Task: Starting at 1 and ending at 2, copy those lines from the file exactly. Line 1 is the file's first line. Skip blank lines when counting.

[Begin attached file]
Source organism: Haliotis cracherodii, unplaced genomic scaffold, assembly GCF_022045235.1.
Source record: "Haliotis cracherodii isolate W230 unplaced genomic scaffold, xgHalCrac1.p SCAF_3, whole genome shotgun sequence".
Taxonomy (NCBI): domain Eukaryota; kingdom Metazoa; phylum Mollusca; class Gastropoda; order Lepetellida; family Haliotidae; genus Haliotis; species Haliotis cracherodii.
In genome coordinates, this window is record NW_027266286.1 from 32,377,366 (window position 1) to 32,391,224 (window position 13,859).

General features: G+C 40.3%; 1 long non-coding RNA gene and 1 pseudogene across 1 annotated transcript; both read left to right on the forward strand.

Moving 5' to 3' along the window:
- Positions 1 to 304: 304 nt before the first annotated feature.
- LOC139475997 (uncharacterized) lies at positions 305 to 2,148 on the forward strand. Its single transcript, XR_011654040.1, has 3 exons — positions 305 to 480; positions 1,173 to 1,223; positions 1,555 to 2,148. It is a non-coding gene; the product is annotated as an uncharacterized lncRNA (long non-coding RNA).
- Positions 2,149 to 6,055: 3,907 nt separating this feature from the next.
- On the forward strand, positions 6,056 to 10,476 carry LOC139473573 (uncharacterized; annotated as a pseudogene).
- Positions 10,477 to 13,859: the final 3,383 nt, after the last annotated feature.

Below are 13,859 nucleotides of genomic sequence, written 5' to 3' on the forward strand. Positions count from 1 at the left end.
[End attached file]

Source organism: Haliotis cracherodii, unplaced genomic scaffold, assembly GCF_022045235.1.
Source record: "Haliotis cracherodii isolate W230 unplaced genomic scaffold, xgHalCrac1.p SCAF_3, whole genome shotgun sequence".